HARVARD GAZETTE ARCHIVES
Telling tales out of, and in, class:
Bhabha studies culture and genre with a moral squint
By Ken Gewertz
The assertion is more than simple ethnic pride. His mother's maiden name, he explains, is Dubash, which means a provisioner of ships. It is common for Parsis, who are known for their professional and business attainments, to have occupational surnames, and in the case of Bhabha's mother, the occupation and the name were congruent.
"My mother's family were called Dubash - that was their surname - and they were dubashes; that's what they did."
But there is more to the story, which becomes clear as Bhabha explains the name's etymology.
"Dubash comes from the Indian word 'dobasha,' someone who can speak two languages. And Parsis, who were known for being multilingual, often negotiated between the British, the Hindus, and the Muslims."
Bhabha may have left the family business behind, but he has remained true to the family tradition. As a native of Bombay who has earned advanced degrees from Oxford University and as a scholar of English and American literature who has written extensively on the literature of the postcolonial world, he maintains the role of negotiator between cultures.
Bhabha became a member of Harvard's Faculty of Arts and Sciences last semester. He now holds the title of Anne F. Rothenberg Professor of English and American Literature. Among his colleagues the appointment has been a popular one.
"Homi Bhabha is one of the world's most prominent and influential figures in the fields of postcolonial studies and cultural theory," says Lawrence Buell, chair of the Department of English and American Literature. "Not only does he bring our department unique and greatly needed strengths in these areas; we view the appointment of Professor Bhabha as having a University-wide significance in strengthening humanistic inquiry in the areas of cultural migration, globalization, and human rights. More specifically, Professor Bhabha will strengthen our department's ties to African-American and South Asian Studies. He is also steeped in and committed to literary studies of a more traditional kind and is certain to make a significant impact as a teacher among both undergraduate and graduate students. Altogether, we are delighted that he has joined us."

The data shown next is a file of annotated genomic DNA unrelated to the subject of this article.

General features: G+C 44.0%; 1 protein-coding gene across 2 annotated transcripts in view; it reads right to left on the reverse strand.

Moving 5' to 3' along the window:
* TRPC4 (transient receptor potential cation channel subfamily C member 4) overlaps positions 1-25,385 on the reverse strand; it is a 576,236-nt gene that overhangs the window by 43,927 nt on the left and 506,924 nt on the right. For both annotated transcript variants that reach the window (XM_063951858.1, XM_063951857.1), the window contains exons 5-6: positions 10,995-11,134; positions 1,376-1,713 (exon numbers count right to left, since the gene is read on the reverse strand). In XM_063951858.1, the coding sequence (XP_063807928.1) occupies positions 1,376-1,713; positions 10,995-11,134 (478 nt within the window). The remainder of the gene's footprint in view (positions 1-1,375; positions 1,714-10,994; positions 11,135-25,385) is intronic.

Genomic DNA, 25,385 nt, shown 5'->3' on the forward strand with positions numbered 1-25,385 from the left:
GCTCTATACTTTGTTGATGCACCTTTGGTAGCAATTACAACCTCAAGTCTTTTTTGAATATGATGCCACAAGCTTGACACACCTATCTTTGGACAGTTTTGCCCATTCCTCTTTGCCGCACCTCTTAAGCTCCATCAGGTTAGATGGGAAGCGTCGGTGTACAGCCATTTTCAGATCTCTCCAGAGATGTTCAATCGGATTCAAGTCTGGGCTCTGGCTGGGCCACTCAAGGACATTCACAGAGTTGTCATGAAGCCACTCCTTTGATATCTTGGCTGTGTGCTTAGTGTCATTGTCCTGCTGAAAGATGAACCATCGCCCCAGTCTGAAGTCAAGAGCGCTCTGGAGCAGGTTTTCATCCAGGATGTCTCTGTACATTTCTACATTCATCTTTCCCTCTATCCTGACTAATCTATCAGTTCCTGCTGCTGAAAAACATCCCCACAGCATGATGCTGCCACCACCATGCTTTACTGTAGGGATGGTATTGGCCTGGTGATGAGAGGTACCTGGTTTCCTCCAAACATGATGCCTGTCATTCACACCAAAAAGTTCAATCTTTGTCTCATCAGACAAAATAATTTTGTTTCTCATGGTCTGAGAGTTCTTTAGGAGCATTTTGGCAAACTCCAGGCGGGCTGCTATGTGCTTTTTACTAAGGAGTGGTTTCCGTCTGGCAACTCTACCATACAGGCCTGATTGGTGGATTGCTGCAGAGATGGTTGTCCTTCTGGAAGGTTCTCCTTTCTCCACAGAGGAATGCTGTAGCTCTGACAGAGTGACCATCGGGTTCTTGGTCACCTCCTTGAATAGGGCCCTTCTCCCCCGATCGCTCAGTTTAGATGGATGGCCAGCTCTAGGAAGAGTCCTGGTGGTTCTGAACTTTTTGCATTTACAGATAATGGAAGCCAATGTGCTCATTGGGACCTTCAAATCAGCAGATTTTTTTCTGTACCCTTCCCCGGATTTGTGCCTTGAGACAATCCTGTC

The perspective that Bhabha brings to the department represents a departure from the traditional study of literature - one in which literary canons are defined by nationality with only an occasional acknowledgement that artistic influences may seep beyond borders. Bhabha's view of the literary universe is one in which borders are extremely porous and national identities may be exceedingly ambiguous. This view reflects a world in which air travel, the media, the Internet, and globalization have created a greater degree of cultural contact than ever before.
Bhabha's career has reflected this trend. At Oxford, he was one of the first graduate students to write a doctoral dissertation on the work of V.S. Naipaul, winner of the Nobel Prize for literature in 2001. A British-educated Indian who grew up on the Caribbean Island of Trinidad, Naipaul is known for his trenchant, uncompromising portrayals of postcolonial societies. Naipaul's sense of rootlessness was to have a decisive effect on Bhabha's ideas of cosmopolitanism.